A photo illustration shows the Ashley Madison website displayed on a smartphone in Toronto, August 20, 2015. Love lives and reputations may be at risk after the release of customer data from infidelity website Ashley Madison, an unprecedented breach of privacy likely to rattle users' attitudes towards the Internet. Hackers dumped a big cache of data containing millions of email addresses for U.S. government officials, UK civil servants and high-level executives at European and North America corporations late on Tuesday, the latest cyber attack to raise concerns about Internet security and data protection. Reuters/Mark Blinch

Canadian police confirmed that the hacking of adultery website Ashley Madison has led at least two people to commit suicide. It has also sparked extortion attempts. Australian authorities have released a statement saying that they are assisting with the investigation and trying to find out if similar cases are occurring in Australia as leaked data revealed that Ashley Madison has some of its highest number of users from the nation.

It has been reported that Canadian lawyers have launched a lawsuit seeking some C$760 million (AU$797 million) in damages.

The double data dump that took place last week reported to have contained email addresses of British civil servants, U.S. government emails and workers at European and North American corporations. This not only uprooted faith from Internet security and data protection but also ruined millions of relationships.

Meanwhile, Avid Life Media Inc, which owns the website, has offered C$500,000 (AU$524,183) reward to get hold of the "Impact Team" hackers.

Bryce Evans, the acting staff superintendent of Toronto police, called the action to be illegal and said that this would not be tolerated at any cost. "To the hacking community who engage in discussions on the dark web and who no-doubt has information that could assist this investigation, we're also appealing to you to do the right thing,” he said.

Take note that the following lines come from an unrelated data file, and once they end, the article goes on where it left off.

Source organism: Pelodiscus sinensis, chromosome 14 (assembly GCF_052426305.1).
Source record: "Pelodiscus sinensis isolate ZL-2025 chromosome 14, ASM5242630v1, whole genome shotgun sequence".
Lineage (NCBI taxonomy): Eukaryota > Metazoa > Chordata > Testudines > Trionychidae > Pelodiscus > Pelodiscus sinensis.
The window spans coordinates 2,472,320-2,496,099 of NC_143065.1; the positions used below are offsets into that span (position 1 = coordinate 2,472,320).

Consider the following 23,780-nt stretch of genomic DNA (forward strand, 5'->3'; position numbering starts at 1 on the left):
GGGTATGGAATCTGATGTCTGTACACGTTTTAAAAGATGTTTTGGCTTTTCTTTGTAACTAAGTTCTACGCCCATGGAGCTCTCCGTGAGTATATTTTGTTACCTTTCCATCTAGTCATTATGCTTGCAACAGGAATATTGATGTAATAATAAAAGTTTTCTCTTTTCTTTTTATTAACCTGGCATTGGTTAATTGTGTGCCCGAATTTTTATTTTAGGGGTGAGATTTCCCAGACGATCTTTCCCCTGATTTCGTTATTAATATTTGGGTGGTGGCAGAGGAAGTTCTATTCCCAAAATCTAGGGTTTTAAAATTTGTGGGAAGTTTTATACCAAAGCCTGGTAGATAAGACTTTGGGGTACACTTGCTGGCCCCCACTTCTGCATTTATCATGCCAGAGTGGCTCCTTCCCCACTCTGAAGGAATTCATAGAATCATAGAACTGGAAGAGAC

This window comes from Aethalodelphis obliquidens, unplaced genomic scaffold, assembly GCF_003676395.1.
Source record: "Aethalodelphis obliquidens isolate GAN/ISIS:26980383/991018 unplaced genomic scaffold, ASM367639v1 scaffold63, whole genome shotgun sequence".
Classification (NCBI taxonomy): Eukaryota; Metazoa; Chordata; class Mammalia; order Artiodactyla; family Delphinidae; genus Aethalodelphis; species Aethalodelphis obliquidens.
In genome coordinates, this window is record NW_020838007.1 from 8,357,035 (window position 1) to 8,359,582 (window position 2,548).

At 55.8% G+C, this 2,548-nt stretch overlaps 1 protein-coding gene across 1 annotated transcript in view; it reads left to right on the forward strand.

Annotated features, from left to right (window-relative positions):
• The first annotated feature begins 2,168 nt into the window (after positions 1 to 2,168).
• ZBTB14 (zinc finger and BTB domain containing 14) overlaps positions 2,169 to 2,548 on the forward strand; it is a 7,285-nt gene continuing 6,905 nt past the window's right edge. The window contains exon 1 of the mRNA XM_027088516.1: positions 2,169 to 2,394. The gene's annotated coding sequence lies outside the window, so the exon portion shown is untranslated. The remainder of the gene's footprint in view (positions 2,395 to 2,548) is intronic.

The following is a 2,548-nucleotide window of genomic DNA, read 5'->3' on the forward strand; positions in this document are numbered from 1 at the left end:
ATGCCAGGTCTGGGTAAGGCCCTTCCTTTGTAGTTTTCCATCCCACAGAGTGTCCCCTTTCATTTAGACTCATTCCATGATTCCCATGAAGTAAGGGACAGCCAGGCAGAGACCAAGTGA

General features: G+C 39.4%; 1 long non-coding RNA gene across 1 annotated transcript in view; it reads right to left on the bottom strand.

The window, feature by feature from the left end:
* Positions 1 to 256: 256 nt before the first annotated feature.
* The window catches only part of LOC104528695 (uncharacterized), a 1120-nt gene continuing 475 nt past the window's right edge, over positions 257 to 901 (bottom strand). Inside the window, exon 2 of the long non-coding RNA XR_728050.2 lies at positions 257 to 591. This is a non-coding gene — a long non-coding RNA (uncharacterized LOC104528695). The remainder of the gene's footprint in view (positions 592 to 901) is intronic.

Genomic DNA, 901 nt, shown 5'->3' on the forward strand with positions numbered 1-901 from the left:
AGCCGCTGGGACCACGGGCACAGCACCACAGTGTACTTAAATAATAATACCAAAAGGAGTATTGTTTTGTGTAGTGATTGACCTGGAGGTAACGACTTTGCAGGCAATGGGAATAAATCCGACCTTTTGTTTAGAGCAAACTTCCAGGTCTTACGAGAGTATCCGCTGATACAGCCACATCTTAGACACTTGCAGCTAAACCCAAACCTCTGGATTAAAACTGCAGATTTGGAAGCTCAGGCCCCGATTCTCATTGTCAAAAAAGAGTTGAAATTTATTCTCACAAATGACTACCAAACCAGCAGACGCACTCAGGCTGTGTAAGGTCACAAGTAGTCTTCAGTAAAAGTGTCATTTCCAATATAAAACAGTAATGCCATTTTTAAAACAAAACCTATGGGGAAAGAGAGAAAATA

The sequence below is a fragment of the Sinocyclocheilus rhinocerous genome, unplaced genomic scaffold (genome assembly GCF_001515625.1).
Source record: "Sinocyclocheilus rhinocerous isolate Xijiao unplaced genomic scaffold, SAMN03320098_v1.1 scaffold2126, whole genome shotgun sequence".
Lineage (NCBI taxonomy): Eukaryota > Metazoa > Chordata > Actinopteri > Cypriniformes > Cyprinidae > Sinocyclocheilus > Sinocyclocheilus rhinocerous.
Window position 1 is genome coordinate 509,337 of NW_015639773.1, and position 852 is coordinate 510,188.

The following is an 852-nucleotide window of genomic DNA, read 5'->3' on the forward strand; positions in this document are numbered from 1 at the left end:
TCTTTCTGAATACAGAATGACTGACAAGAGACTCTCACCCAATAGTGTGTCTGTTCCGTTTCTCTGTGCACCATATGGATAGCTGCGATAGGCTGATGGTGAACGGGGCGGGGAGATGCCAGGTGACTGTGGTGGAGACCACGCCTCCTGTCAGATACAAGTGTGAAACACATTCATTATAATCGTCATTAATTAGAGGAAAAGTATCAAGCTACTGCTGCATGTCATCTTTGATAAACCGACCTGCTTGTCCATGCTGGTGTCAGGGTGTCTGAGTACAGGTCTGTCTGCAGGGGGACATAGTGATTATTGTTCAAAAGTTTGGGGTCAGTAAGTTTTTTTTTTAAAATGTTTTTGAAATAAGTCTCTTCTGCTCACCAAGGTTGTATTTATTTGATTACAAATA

The hack has given people power to threaten users with the exposure of their infidelity and in an attempt to stop that, users are willing to give in to the demands of those extorting money, Evans said.

However, police hasn’t been able to provide details of the suicides due to unconfirmed reports. Evans also spoke on the result of hack and the toll it has taken on the lives of children, partners and families as whole.

More than anything else the public embarrassment and emotional toll are saddening. "It's going to have impacts on their lives. We're now going to have hate crimes that are a result of this,” he added.

The hack that has been dubbed as “project unicorn” is being investigated by Toronto police along with the Royal Canadian Mounted Police, the Ontario Provincial Police, US Homeland Security and the American Federal Bureau Of Investigation. Australian authorities have also extended their hands of support in a bid to stop further data breach.

Evans also said the hacking had spawned online scams that fraudulently claimed to be able to protect Ashley Madison clients' data for a fee. He said the parent company Avid Life first became aware of the breach on July 12 after several employees received a message from the hackers accompanied by the playing of rock group AC/DC's “Thunderstruck.”

The company went to police several days later, Evans said, while the hackers went public on July 20 .

For help in any suicidal case, please call 13 11 14 in Australia.

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